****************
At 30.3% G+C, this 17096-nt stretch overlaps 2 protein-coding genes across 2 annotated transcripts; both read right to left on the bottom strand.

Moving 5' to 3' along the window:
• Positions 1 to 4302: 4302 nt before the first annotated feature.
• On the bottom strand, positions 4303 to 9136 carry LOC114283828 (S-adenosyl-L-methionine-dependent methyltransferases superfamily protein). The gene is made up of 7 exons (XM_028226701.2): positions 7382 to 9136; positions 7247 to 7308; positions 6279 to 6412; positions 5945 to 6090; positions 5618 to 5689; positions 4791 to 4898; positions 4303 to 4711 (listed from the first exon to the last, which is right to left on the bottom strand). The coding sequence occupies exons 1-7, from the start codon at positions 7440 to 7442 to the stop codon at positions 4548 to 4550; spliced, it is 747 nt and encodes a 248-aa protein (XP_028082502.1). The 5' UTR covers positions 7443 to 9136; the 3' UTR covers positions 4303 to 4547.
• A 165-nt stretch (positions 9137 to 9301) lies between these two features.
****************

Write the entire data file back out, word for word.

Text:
At 30.3% G+C, this 17096-nt stretch overlaps 2 protein-coding genes across 2 annotated transcripts; both read right to left on the bottom strand.

Moving 5' to 3' along the window:
• Positions 1 to 4302: 4302 nt before the first annotated feature.
• On the bottom strand, positions 4303 to 9136 carry LOC114283828 (S-adenosyl-L-methionine-dependent methyltransferases superfamily protein). The gene is made up of 7 exons (XM_028226701.2): positions 7382 to 9136; positions 7247 to 7308; positions 6279 to 6412; positions 5945 to 6090; positions 5618 to 5689; positions 4791 to 4898; positions 4303 to 4711 (listed from the first exon to the last, which is right to left on the bottom strand). The coding sequence occupies exons 1-7, from the start codon at positions 7440 to 7442 to the stop codon at positions 4548 to 4550; spliced, it is 747 nt and encodes a 248-aa protein (XP_028082502.1). The 5' UTR covers positions 7443 to 9136; the 3' UTR covers positions 4303 to 4547.
• A 165-nt stretch (positions 9137 to 9301) lies between these two features.